At least, with the Diamondbacks as an example of the other side, if we must choose between good pitching or good hitting, the better choice is good pitching, and the Mets have good pitching.

      • MetFanMac

        And as a corollary, Mets pitchers have thrown the second-fewest pitches and faced the third-fewest batters of any team in the league.

        More statistical oddities:

        PITCHING
        Tied for second in saves (31)
        Second-fewest hits allowed (709)
        One of four teams with no complete games yet (they had 1 last year, an all-time team low)
        Fewest hit batsmen (18)
        Most intentional walks (30, or 14% of their total)
        Tied for fewest wild pitches (21) and balks (0)

        HITTING
        Fewest plate appearances of any team… and yet exactly middle of the pack in pitches. For all its other faults, this is a team that can work a count.
        Only team with more groundouts than flyouts
        Fifth in GIDP (73)
        Lowest in hits (686 total) and third-lowest in extra base hits (222… which is nevertheless 32.4% of their total, or sixth in the league)
        Fewest total bases and bunts
        Third in HBP (41)
        Second lowest in steals (33) but lowest in caught stealing (10)
        Dead last in triples (9)
        Second lowest in runs scored (310, or just 2 ahead of the Phillies and 20 back of the Marlins)

        Inquiring minds want to know: have the Mets ever before won three straight games in which all of their runs came via home run?

        • Thanks for the data!

          Per your question, it’s never happened before in Mets history. The Orioles swept three games all on home runs in 1960. They were the last team to do such a thing.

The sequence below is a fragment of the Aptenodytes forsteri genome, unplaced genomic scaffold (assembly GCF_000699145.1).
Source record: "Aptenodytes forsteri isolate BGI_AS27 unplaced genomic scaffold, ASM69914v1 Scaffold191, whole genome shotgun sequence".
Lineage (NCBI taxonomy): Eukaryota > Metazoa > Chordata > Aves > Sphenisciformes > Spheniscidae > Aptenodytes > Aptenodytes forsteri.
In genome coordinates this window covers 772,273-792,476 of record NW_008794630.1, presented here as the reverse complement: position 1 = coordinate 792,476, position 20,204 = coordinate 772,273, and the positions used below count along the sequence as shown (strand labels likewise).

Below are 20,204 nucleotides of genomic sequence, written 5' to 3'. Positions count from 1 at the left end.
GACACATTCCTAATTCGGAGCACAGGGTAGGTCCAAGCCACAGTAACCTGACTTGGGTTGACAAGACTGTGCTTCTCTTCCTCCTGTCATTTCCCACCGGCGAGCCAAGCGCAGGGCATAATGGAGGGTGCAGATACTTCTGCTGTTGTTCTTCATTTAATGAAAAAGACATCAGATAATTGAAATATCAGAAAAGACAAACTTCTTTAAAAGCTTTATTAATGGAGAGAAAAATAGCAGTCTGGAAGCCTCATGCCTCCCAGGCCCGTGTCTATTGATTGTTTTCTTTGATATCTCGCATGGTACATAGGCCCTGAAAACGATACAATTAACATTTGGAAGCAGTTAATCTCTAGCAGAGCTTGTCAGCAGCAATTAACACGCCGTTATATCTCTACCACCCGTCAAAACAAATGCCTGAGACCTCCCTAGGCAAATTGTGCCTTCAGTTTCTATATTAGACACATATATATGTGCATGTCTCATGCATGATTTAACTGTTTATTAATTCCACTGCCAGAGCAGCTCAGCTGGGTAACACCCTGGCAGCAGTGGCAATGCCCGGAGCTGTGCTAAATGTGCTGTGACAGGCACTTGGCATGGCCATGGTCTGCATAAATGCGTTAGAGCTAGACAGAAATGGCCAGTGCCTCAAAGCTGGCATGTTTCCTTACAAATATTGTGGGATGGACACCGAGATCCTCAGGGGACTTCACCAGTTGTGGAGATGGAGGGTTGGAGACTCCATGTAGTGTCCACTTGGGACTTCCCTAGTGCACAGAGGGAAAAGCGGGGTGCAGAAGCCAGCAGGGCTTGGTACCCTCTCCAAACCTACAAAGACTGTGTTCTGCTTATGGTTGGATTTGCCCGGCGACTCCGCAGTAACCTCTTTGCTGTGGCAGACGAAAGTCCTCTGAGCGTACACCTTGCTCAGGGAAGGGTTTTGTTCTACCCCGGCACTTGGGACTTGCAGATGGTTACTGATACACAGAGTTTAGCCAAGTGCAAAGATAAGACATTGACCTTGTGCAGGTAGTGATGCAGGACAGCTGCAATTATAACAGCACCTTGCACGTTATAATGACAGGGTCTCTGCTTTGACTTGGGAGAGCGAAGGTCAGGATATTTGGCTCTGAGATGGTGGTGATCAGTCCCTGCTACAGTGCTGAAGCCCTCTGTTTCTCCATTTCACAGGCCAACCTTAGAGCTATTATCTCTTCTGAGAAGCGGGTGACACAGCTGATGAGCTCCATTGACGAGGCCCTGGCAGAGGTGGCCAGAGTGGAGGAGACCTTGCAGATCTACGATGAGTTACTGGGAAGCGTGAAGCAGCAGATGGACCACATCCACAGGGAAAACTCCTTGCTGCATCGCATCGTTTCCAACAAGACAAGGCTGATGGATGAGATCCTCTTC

• Eric

          The bullpen stats are impressive. The cobbled together relievers have been a pleasant surprise. Part of that is good starters, part of that is a good closer, but the bridge in between has held up better than expected, though sometimes it seems like they do it with smoke and mirrors.

  • dmg

    two years ago, kirk had another great moment at citi: his walkoff 3-run homer against the cubs for faddah’s day. my son and i were there for that one. the ball smacked off the facing of the pepsi porch, right above us. (we can be seen in the video clip if you know where to look — i was wearing my blue faith and fear t-shirt.)

    http://m.mlb.com/video/topic/28898650/v28081883/chcnym-nieuwenhuis-clubs-a-walkoff-threerun-homer/?c_id=mlb

    a couple of weeks ago, while the cubs were sweeping the mets, there was a game that i kept thinking could have ended a la kirk — the one the cubs won 2-0 in 11 innings, but the mets had two runners on in the bottom of the eleventh. alas, plawecki was no nieuwenhuis. (even niewenhuis wasn’t — he was involved in a screwed-up suicide squeeze earlier in the game that was the mets’ best shot to win it in nine.)

    • APV

      If Bob Costas thought Western Civilization was declining after that home run, I wonder what he really thinks of Western Civilization now? LOL!!!!

      Ok, so the Mets are five games over at the break, 2 back of the Nats for the division and 1 back of the Cubs for wild card number two. They’re looking good at the moment but I’ve seen this movie before: 2010 and 2012. We shall find out in these next three weeks how interested Sandy and the Wilpons really are about winning. Gentlemen, your time is now or your time is up. Capiche?

  • Art Pesner